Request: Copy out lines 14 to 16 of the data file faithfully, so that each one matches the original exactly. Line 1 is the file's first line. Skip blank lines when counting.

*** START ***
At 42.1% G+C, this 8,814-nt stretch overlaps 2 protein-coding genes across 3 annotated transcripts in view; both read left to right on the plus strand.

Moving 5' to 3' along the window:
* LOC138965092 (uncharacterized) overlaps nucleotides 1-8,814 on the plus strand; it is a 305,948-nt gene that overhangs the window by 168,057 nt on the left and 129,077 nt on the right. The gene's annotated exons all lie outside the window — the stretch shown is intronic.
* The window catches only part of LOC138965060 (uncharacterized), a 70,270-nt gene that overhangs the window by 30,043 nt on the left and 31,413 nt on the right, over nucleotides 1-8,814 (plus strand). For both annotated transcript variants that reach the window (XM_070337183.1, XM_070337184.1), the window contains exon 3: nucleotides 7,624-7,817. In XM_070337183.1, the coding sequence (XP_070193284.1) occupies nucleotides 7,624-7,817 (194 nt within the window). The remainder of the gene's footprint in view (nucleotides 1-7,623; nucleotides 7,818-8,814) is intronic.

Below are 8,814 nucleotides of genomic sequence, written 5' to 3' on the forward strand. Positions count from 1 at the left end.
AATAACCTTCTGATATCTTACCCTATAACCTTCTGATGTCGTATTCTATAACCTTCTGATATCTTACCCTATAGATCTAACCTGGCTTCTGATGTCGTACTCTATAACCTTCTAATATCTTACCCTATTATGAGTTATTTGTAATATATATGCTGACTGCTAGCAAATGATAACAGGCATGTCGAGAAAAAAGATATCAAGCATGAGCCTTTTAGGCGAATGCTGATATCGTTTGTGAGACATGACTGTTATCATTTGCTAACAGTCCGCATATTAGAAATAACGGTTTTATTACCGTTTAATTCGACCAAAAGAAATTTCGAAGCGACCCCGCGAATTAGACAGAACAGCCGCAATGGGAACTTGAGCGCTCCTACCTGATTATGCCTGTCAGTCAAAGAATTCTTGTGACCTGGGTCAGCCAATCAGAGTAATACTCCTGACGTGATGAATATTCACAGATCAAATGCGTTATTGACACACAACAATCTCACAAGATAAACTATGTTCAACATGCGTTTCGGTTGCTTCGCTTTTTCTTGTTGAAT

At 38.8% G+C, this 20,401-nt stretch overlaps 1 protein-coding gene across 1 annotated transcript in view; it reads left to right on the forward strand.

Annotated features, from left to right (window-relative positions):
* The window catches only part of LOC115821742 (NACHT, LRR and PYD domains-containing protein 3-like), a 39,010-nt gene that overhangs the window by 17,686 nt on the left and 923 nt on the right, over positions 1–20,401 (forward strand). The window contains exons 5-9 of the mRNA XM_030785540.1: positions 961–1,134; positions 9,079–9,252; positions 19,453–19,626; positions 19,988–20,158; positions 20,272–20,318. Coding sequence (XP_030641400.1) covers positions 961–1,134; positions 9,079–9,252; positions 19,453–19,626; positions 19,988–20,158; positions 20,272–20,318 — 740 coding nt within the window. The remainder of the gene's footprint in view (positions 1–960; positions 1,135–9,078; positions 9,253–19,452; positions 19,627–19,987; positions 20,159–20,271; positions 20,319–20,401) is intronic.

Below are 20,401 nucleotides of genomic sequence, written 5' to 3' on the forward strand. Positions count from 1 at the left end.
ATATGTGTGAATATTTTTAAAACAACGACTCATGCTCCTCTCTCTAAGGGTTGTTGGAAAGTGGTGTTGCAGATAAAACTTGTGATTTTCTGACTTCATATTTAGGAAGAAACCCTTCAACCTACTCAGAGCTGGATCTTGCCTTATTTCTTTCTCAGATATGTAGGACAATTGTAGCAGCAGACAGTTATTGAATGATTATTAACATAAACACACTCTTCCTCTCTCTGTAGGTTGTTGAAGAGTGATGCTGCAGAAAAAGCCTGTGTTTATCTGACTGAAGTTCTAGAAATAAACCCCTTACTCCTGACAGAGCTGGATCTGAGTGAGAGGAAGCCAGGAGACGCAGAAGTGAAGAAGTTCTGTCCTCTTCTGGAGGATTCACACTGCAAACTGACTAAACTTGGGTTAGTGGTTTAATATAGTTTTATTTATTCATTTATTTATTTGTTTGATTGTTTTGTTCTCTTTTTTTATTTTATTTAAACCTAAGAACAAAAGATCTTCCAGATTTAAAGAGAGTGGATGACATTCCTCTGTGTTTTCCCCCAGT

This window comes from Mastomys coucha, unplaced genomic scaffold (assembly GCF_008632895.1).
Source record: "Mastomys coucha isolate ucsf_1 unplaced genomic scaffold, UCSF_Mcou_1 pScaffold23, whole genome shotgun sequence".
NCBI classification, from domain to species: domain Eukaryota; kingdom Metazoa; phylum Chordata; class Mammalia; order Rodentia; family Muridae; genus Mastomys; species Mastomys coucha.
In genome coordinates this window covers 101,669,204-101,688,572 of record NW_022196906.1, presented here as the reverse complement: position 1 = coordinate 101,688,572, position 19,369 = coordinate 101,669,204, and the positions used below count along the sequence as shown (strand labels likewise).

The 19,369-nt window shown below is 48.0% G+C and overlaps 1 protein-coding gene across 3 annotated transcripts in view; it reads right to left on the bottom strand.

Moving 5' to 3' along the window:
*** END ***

NCBI classification, from domain to species: domain Eukaryota; kingdom Metazoa; phylum Chordata; class Mammalia; order Rodentia; family Muridae; genus Mastomys; species Mastomys coucha.
In genome coordinates this window covers 101,669,204-101,688,572 of record NW_022196906.1, presented here as the reverse complement: position 1 = coordinate 101,688,572, position 19,369 = coordinate 101,669,204, and the positions used below count along the sequence as shown (strand labels likewise).

The 19,369-nt window shown below is 48.0% G+C and overlaps 1 protein-coding gene across 3 annotated transcripts in view; it reads right to left on the bottom strand.